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Minecraft Creator Developed This Zombie Shooter In Just Seven Days

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shambles

If I tried getting into the game Minecraft at this point, it would take me less than a week to get completely invested. I would put the rest of my life on the backburner, and split my time between actual campaigns and building a replica of my hometown out of blocks. During that same week, Minecraft creator Markus “Notch” Persson could put together an entirely new game, such as this first person zombie shoot-em-up Shambles, which he designed in approximately seven days. My own aspirations are dulled in comparison.

No stranger to making games in limited timeframes, Persson created Shambles for the 7DFPS (7 Day First Person Shooter) design challenge. While it doesn’t feature multi-branched RPG elements, or giant complicated boss battles, it’s still an impressive feat, and you’ll be surprised just how addictive the game can be. Plus, you can play it from your browser, so there aren’t any downloads needed. Just click the link above and get to blasting.

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The Scooby-Doo Gang Invades Walking Dead And Firefly

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scooby gang walking dead on van
Cue the organs. It’s a z-z-z-zombie! It doesn’t work quite as well as g-g-g-ghost, but ghosts aren’t really anyways. The undead, however…those guys are legit. And while the gang from Scooby-Doo isn’t accustomed to taking on valid threats, artist/photographer Jeff Zoet recently set up a gorgeously crafted photo shoot which sets the gang in the middle of a zombie infestation. Granted, it isn’t really in direct reference to The Walking Dead, because if that happened, we’d be reminded of just show inferior that show’s characters are when compared to Shaggy and Scoob. You know what Scooby Snacks are really made of? Carl fucking Grimes.

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Star Wars Parkour, Because The Alliance Isn’t Dangerous Enough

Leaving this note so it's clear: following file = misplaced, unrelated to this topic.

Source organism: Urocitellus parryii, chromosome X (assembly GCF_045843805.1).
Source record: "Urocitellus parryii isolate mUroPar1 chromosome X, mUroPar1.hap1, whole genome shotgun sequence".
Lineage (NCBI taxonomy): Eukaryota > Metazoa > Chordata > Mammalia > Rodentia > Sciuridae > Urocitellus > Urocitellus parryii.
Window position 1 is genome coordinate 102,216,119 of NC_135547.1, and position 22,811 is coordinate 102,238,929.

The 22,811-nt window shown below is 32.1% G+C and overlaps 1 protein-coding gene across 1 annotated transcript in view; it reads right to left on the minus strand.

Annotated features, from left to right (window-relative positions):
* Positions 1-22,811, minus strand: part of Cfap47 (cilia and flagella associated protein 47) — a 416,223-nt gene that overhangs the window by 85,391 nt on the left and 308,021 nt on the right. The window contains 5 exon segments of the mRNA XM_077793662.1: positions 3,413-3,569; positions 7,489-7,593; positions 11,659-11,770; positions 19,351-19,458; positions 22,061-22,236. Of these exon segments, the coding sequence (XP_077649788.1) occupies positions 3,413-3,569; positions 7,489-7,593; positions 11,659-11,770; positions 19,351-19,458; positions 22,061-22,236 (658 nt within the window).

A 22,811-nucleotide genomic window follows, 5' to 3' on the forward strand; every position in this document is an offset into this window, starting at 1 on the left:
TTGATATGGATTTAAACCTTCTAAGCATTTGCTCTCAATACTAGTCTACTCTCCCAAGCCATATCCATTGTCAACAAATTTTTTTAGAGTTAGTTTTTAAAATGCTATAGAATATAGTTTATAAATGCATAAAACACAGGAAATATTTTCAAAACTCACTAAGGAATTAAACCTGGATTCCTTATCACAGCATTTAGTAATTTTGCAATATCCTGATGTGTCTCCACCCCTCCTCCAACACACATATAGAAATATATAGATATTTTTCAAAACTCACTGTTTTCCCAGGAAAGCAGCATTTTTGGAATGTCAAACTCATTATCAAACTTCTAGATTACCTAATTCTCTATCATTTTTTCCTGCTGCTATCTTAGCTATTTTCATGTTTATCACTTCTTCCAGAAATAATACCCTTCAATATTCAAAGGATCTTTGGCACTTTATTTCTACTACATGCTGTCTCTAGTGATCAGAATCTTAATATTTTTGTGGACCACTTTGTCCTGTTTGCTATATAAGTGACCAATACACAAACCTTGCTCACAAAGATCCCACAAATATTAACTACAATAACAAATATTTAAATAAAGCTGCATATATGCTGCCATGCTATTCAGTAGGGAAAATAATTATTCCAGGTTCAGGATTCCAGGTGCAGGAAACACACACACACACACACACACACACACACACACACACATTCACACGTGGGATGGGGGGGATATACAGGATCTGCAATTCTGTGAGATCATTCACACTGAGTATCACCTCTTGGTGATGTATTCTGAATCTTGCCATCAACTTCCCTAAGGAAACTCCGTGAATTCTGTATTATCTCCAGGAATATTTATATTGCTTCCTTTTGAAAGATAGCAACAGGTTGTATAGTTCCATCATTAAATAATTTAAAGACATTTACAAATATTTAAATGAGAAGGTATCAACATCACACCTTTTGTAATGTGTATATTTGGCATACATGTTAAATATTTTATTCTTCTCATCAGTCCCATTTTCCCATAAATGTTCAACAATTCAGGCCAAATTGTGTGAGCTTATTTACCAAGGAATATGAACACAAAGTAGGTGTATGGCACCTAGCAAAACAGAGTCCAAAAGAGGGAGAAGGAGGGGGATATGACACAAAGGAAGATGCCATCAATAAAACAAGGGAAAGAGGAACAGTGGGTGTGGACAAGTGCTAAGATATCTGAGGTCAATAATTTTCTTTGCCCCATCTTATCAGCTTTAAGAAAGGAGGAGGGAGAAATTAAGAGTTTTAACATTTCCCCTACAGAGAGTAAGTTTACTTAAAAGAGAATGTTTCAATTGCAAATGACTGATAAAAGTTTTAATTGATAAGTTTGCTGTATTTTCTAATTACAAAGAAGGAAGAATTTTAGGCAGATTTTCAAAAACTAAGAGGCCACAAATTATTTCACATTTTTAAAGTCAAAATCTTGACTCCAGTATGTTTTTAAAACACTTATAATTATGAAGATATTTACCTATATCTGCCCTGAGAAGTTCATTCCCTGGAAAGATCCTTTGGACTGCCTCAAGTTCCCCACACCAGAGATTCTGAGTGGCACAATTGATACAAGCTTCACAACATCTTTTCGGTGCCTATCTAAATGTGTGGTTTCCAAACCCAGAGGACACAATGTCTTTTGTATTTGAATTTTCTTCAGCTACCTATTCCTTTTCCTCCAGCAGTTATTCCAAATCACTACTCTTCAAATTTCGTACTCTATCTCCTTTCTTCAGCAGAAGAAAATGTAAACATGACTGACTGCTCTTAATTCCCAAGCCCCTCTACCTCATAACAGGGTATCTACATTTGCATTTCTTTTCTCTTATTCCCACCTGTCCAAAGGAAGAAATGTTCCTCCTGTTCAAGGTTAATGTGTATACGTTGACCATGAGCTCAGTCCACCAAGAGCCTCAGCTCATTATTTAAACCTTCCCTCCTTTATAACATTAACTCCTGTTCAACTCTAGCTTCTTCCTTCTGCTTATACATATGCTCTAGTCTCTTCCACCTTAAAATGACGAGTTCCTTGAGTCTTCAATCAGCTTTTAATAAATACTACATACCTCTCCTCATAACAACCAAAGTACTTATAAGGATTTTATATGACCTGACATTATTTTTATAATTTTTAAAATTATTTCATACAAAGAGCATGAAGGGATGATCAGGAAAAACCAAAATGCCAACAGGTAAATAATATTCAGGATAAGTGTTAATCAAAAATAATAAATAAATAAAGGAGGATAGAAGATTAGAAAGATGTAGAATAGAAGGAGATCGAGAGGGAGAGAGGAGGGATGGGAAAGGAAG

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So, you’re a Jedi who’s just looking to have a lazy Sunday (or whatever they call it), when all of a sudden you find yourself under attack from an enemy threat. Not a great day to have left your landspeeder at home, but fear not. All you have to do is focus on the part of the Force that turns you into an amazing Parkour-style free runner. That’s what stunt coordinator Ronnie Shalvis had his stunt team do for the above video, which is nearly as awe-inspiring as anything from Lucas’ latter trilogy.

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Movie Review: Frankenstein’s Army Is The Giddy, Monsteriffic Madness Your Summer Is Missing

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frankenstein's armyWhen trying to recommend Richard Raaphorst’s Frankenstein’s Army to others, it’s almost necessary to use words that may make modern-age moviegoers wary. It’s a found-footage-style indie horror where zombified monsters are being created by a Nazi mad scientist. This is not a description likely to be repeated at any prestigious awards ceremony at the beginning of 2014, but I have no doubt this flick will have amassed an enormous audience by that time. Mark my words, however: this is the best found-footage-style indie horror where zombified monsters are being created by a Nazi mad scientist. I’m certain I won’t have a better time with a horror film this year. Sorry, James Wan.